There's been a lot of talk on the social inter web about the Duggars. But one post, in particular has really bothered me. (You can find it here.) See, in this post the author, whom I'll call "Jessica" (largely because it's her name), thinks that Anna Duggar is in the worst possible position she could be in.
Anna Duggar was crippled by her parents by receiving no education, having no work experience (or life experience, for that matter) and then was shackled to this loser because his family was famous in their religious circle. Anna Duggar was taught that her sole purpose in life, the most meaningful thing she could do, was to be chaste and proper, a devout wife, and a mother.
I'll get behind Jessica 100% that no post-high school is a problem. The glory of God is intelligence and we have a responsibility to get as much education as we can. But she's what, 27, at most? (Josh was born in 1988 and I doubt that Anna is older than Josh.) It's not like her life is over or she's somehow unable to get more education. Would it have been better or certainly easier to get a degree immediately after high school? No question. But it's also ridiculous to throw our hands in the air at the plight of someone who has yet to crest 30. She has time. She can definitely go get and education if she wants it or feels she needs it.
It's the next sentence that I have the biggest beef with. "Anna Duggar was taught that her...the most meaningful thing she could do, was to be chaste and proper, a devout wife and mother." That's not a false teaching. Even if being a wife and mother isn't her sole purpose, it's definitely the most meaningful. Why are we throwing motherhood under the bus? Additionally, why are we tarnishing wife-hood and that of chastity while we're at it? It is THE WEIRDEST way to talk out of both sides of your mouth, while on one hand shaming Josh for his affairs and on the other hinting that being a little less chaste might be more healthy for Jessica. It makes absolutely no sense.
Jessica goes on to state that Anna can't divorce because of her religious beliefs. How does Jessica know? Was there some sort of Duggar show on "no divorce." Is it a common practice among Baptists to "blame" and "ostracize" divorcees? I couldn't begin to weigh in on her religious practices or beliefs, but I have a hard time believing that divorce would be off the table. On the other hand, why is divorce our immediate go-to as a society? I know people whose marriages have survived some pretty rough patches who are now saying, "Oh yeah! Anna should leave him!" And if she stays, there's a tongue-clicking, head-shaking, she's-so-stupid mentality. As if commitment means nothing and vows are just words we say, but when the going gets tough it should be every woman for herself.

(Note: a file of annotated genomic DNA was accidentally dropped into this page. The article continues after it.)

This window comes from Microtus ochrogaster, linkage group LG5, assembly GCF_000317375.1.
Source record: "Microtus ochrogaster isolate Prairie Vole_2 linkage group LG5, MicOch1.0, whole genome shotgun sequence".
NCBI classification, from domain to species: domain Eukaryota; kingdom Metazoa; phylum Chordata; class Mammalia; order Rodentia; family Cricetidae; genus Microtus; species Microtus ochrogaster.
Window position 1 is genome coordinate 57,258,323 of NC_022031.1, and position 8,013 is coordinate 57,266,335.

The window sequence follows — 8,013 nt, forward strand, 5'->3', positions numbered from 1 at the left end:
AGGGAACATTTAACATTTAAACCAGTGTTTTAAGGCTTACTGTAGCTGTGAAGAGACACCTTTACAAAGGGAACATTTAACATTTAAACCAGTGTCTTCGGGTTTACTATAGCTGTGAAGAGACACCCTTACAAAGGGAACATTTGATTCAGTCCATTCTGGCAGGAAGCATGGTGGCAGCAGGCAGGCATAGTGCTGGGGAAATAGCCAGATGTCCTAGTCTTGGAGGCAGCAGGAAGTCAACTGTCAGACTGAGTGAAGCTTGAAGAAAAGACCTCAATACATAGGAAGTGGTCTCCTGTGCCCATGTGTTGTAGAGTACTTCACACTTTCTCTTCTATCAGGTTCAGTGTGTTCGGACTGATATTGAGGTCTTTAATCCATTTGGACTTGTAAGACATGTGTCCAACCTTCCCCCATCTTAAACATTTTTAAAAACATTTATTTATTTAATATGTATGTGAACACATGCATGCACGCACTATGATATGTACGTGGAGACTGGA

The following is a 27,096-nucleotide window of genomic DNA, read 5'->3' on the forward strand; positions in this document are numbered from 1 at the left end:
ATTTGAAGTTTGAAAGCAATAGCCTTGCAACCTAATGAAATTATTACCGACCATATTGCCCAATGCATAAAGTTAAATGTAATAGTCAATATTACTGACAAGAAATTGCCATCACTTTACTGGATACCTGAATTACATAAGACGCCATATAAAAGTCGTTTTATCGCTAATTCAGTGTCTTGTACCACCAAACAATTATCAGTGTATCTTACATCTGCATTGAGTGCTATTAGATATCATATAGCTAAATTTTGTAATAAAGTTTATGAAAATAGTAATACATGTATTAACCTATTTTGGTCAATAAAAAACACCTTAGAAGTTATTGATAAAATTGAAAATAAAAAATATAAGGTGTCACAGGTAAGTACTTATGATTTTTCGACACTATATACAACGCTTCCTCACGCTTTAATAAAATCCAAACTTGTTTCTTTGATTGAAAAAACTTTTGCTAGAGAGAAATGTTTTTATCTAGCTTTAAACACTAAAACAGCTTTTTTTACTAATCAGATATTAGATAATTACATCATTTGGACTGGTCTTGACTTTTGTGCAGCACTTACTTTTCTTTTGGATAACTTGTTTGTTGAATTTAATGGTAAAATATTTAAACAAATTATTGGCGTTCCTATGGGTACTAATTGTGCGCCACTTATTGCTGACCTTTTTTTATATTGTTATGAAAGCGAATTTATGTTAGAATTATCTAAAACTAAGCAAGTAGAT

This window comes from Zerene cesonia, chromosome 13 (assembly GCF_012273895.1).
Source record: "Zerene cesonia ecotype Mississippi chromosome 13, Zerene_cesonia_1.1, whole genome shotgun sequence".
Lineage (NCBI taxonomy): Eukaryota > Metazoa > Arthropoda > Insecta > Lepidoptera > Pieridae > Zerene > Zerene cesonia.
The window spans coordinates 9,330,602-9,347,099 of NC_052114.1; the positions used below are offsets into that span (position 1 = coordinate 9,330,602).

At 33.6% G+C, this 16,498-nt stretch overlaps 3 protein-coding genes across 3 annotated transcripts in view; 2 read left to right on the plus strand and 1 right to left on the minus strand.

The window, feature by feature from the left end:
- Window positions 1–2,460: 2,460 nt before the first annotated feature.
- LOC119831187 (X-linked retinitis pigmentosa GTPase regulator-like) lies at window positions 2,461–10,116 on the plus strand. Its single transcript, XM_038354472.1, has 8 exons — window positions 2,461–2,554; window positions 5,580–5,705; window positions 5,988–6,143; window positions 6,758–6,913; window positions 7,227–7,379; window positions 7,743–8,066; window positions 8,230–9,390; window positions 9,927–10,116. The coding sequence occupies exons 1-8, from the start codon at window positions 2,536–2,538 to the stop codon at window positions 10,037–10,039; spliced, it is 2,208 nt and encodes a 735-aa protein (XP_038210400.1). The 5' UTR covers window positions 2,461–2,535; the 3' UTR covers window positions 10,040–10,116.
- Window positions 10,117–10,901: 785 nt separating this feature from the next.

This is not to say that I have any judgement for divorcees. I have no idea what you've been through, and more importantly, I have no idea what God has directed you to do. I believe that there are wonderful, righteous, Godly people, who find themselves divorced. I trust that each person prayed their way through this incredibly difficult trial and that they made the best decisions they could as they worked to follow God's will.
But that doesn't take anything away from those who are led to stay. There are those who have challenges in their marriages and when they beg God to release them, He says, "Trust me. Stay for a little while longer." Why should we look at those who stay with disdain and celebrate only those who leave? I'm going to celebrate all those who follow God. And if the answer is to leave, I will celebrate that you left. Not because you left, but because you followed God. But if the answer is to stay, I'm going to celebrate it just as much. I celebrate those who follow God and seek do to his will.